One would not peg the Hollywood Palladium as a venue to host a music “festival,” but surprisingly, it gelled extremely well with the size and theme of Safe In Sound. The circular dance floor, surrounded by balconies on all sides, ensured that everyone could have the type of concert experience they preferred. Lines were manageable for the concert, and getting inside took less than fifteen minutes, which is almost unheard of for a lineup such as this one.

The lineup could best be described in one word: eclectic. Every single artist brought something new to the floor that distinguished him or her from the rest, yet kept with the dubstep genre in some way. Terravita opened up the night with some pulse pounding basslines and revved up the crowd in preparation for the bigger acts to come. The band’s style is most distinctly reflected in their popular single Bach Off, where they combine orchestral sounds akin to those of Bach [Toccata and Fugue in D minor (BWV 565)] with nervewracking bass to create a powerful mixture. The trio, hailing from Los Angeles, proves that not everything in dubstep is generic.

Caked Up, the duo comprised of Oscar Wylde and Vegas Banger, went on next, showcasing the kind of music that can only be enjoyed with bass that pops eardrums. Their blend of trap and dubstep featured some surprises, such as a remix of the Tetris theme that nobody expected in what was an applause-worthy set.

It was at first confusing to see a drumset and guitars being set up on stage next, but all was explained once Destroid, the heavy metal trio, came on. Never has the medley of dark chords on the guitar, metal band screaming and wobbling bass sounded so right. Donning matching suits with Tron-esque lights synced to the music, their performance was certainly one to remember.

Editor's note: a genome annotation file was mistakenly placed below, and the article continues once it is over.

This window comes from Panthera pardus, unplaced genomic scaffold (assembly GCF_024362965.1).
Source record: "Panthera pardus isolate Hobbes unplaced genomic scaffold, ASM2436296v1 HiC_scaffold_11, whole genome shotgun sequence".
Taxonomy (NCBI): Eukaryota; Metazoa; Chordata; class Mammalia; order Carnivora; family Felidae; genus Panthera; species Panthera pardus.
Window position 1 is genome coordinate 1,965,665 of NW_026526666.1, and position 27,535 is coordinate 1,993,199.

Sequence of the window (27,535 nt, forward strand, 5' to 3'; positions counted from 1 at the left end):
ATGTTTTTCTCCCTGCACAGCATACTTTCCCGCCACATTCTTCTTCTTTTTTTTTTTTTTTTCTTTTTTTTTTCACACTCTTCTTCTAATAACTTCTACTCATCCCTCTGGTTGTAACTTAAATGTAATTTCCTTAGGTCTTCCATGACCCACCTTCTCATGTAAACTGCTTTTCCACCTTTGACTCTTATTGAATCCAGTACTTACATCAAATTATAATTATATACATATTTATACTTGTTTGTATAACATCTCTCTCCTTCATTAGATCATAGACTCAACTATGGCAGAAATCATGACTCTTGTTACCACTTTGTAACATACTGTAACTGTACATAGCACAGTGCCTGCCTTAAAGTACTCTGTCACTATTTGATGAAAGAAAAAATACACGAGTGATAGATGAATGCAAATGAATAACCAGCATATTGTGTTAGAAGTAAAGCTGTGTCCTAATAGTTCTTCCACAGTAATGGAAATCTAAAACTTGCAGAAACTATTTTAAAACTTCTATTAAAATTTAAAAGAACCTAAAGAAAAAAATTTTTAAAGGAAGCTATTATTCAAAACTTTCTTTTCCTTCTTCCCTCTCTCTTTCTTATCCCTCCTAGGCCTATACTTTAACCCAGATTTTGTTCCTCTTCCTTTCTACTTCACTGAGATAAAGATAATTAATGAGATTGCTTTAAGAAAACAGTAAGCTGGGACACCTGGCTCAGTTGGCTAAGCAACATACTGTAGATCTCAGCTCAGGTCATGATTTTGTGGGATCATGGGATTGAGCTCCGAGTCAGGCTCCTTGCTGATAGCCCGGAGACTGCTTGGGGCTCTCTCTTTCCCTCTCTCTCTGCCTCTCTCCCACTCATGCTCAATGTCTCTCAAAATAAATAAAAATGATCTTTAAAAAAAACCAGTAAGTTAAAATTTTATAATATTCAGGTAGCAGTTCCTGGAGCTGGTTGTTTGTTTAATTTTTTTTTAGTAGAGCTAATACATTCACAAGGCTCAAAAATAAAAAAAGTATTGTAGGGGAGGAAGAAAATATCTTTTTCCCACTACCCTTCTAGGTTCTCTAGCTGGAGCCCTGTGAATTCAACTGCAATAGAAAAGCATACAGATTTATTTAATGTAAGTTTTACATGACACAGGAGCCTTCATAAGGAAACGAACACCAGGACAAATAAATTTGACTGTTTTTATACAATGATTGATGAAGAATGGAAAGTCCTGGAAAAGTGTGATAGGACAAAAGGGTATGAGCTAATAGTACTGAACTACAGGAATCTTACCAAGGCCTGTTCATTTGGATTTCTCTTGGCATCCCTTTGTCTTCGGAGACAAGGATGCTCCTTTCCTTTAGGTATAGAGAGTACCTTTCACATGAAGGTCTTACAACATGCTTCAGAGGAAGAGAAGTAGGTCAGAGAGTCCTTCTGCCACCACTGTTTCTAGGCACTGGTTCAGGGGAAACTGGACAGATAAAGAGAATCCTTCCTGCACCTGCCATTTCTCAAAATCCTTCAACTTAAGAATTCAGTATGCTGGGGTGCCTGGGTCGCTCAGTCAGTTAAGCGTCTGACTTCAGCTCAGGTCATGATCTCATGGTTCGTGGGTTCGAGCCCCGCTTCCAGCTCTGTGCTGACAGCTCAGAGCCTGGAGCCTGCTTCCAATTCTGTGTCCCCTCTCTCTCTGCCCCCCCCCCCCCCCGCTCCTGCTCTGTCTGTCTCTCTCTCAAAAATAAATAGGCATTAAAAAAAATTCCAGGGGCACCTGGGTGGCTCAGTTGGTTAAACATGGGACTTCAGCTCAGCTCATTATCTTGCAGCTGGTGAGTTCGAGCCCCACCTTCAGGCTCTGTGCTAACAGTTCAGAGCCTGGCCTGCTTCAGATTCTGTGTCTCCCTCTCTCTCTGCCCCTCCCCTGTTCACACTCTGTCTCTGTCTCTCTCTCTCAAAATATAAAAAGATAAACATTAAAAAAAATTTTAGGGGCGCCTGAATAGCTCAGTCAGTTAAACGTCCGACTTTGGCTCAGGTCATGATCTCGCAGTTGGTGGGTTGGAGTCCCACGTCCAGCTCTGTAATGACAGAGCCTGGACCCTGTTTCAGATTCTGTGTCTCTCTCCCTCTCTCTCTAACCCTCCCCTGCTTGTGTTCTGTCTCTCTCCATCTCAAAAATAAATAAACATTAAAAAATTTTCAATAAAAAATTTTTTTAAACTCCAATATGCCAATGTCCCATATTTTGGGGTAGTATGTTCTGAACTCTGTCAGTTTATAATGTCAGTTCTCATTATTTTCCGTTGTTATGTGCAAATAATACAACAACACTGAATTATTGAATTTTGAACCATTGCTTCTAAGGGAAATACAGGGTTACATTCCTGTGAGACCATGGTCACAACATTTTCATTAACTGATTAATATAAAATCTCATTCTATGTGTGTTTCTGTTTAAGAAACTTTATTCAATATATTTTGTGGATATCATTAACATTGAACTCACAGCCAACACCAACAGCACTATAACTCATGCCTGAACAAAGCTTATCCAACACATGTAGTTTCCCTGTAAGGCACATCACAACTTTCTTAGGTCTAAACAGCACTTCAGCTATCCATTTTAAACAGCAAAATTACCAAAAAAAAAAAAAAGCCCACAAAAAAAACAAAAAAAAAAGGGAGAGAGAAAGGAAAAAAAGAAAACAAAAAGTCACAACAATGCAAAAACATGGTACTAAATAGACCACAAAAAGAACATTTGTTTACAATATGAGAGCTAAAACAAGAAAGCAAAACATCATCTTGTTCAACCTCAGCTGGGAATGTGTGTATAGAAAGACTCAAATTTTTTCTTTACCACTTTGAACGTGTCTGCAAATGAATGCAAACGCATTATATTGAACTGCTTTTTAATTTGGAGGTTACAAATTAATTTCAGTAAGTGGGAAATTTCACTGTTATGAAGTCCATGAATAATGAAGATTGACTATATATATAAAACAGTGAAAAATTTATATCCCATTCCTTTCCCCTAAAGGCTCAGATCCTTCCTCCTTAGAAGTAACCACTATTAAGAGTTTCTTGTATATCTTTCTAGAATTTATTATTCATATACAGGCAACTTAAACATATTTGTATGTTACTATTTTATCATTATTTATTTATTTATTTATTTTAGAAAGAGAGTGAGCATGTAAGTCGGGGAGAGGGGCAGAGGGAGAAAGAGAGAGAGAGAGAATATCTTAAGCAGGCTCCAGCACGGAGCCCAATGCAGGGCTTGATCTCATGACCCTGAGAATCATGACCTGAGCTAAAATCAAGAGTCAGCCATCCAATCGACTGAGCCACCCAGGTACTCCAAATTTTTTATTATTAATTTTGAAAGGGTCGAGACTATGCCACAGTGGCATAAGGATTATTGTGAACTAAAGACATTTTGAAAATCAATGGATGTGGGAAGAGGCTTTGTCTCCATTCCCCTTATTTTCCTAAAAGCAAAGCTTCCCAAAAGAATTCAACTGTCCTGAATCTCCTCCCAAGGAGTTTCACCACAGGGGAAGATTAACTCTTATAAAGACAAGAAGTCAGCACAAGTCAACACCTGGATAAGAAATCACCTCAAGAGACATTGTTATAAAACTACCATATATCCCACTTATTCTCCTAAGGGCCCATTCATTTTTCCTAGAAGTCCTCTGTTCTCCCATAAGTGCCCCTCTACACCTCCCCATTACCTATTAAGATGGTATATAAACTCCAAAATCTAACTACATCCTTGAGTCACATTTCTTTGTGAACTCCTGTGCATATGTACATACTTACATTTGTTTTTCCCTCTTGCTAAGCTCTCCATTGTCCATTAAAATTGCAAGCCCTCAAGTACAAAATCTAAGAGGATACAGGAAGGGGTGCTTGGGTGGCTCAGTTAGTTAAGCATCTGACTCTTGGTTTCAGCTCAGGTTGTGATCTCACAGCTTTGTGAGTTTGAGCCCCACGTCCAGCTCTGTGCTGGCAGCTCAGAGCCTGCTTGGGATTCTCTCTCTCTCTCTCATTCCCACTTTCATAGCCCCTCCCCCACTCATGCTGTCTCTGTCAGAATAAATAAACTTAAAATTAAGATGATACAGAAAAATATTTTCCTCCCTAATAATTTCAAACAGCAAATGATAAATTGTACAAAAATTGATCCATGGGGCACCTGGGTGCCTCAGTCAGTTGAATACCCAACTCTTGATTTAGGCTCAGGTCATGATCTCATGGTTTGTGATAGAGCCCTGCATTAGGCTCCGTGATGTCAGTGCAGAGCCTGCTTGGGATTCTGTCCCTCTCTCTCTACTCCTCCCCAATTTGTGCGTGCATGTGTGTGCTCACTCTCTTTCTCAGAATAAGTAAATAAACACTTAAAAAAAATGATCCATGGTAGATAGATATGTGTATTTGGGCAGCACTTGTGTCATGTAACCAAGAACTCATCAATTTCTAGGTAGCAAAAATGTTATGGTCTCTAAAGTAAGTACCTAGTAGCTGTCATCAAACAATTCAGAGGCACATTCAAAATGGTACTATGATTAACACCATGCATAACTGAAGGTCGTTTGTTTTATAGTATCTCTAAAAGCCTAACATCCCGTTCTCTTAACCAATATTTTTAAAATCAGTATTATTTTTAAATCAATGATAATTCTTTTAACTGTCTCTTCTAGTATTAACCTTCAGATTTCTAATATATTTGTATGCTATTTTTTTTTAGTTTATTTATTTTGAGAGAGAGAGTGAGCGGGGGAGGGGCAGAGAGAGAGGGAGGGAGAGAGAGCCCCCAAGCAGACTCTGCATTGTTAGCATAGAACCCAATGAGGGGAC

Then came on the first of the two headlining acts: Adventure Club. Their signature style of dubstep infused with reflective melodies and heartwarming vocals are always a pleasure to hear. They played tracks that have shot them up to fame and also debuted two unreleased singles. With some stage dives and bouncy props, they interacted with the crowd the most out of any act, which is admirable considering the size of the event.

Staying true to tradition, the festival saved the best for last, as a roaring crowd welcomed Flux Pavilion himself to the stage. His thumping beats infused with catchy synths stand as a testament to his superior control over this genre. But rather than stick to dubstep, Flux played tunes from a whole range of genres, including trap, drum and bass, and a great rendition of Queen’s We Will Rock You. He sent shivers through the crowd with his signature track, I Can’t Stop, and surprised everyone when he pulled out the theme for Star Wars Rebels that he had been working on. This was one night where Flux proved he was as diverse as any artist in the electronic dance music scene.

All in all, Safe In Sound was as its name describes; a comfortable and fun music experience that brought along some great surprises, a sold out Hollywood Palladium and stellar performances from each of the artists.

Aditya Sareen – Daily Trojan